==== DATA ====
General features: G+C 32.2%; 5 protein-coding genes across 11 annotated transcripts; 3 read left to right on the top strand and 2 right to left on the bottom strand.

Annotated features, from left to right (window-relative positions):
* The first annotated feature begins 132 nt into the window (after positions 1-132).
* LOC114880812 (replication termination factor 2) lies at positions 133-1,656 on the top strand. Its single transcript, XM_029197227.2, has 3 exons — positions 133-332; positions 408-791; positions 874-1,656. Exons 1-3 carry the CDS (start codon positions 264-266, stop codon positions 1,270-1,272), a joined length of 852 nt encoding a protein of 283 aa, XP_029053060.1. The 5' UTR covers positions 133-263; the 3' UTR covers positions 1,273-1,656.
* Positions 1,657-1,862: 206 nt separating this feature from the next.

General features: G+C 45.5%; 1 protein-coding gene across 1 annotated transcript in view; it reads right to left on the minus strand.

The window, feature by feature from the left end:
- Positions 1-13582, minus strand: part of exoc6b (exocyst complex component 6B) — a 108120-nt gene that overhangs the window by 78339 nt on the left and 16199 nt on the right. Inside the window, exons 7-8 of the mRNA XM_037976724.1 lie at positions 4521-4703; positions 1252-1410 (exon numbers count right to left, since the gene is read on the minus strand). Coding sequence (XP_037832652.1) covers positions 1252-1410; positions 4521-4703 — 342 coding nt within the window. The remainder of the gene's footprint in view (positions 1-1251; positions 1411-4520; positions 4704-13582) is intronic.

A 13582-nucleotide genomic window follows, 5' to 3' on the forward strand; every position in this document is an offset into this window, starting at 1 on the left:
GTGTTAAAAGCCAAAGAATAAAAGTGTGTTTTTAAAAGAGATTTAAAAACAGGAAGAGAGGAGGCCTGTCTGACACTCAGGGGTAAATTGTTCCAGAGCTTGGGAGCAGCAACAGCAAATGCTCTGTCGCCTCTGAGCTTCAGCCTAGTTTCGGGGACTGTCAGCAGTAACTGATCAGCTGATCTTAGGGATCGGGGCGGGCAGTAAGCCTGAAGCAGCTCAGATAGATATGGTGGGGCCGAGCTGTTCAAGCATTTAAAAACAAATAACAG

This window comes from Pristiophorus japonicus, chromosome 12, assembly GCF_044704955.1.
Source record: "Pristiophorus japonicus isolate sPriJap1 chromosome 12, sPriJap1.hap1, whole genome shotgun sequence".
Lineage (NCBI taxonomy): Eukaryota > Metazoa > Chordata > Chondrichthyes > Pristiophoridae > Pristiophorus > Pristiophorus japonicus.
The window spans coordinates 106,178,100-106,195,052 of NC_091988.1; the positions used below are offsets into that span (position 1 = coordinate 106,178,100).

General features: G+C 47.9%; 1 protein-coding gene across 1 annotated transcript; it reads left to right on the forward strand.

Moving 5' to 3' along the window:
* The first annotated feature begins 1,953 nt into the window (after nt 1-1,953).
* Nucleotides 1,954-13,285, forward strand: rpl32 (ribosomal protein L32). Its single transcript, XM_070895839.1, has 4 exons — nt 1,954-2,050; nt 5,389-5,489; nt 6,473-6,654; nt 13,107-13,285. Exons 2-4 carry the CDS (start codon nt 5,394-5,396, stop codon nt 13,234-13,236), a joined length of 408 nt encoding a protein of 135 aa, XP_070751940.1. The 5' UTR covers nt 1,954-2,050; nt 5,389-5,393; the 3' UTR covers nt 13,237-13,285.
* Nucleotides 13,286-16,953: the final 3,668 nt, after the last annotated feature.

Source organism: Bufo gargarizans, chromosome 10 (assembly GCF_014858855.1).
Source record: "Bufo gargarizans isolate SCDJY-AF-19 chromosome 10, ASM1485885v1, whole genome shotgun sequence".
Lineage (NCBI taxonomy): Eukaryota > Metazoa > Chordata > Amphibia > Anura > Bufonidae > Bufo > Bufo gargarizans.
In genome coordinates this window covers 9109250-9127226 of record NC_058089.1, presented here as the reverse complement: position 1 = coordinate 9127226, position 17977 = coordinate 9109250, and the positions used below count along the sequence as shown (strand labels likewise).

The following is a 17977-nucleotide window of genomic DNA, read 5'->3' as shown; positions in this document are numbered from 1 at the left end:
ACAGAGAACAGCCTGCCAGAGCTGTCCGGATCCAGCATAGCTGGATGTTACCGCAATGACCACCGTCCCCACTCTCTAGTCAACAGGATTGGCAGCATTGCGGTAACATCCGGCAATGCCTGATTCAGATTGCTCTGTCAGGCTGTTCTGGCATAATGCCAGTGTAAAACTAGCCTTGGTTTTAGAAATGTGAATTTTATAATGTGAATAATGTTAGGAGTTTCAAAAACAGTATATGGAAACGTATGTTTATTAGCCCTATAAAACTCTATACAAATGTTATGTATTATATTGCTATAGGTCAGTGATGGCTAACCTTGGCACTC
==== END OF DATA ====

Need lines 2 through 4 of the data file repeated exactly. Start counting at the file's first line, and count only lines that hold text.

Annotated features, from left to right (window-relative positions):
* The first annotated feature begins 132 nt into the window (after positions 1-132).
* LOC114880812 (replication termination factor 2) lies at positions 133-1,656 on the top strand. Its single transcript, XM_029197227.2, has 3 exons — positions 133-332; positions 408-791; positions 874-1,656. Exons 1-3 carry the CDS (start codon positions 264-266, stop codon positions 1,270-1,272), a joined length of 852 nt encoding a protein of 283 aa, XP_029053060.1. The 5' UTR covers positions 133-263; the 3' UTR covers positions 1,273-1,656.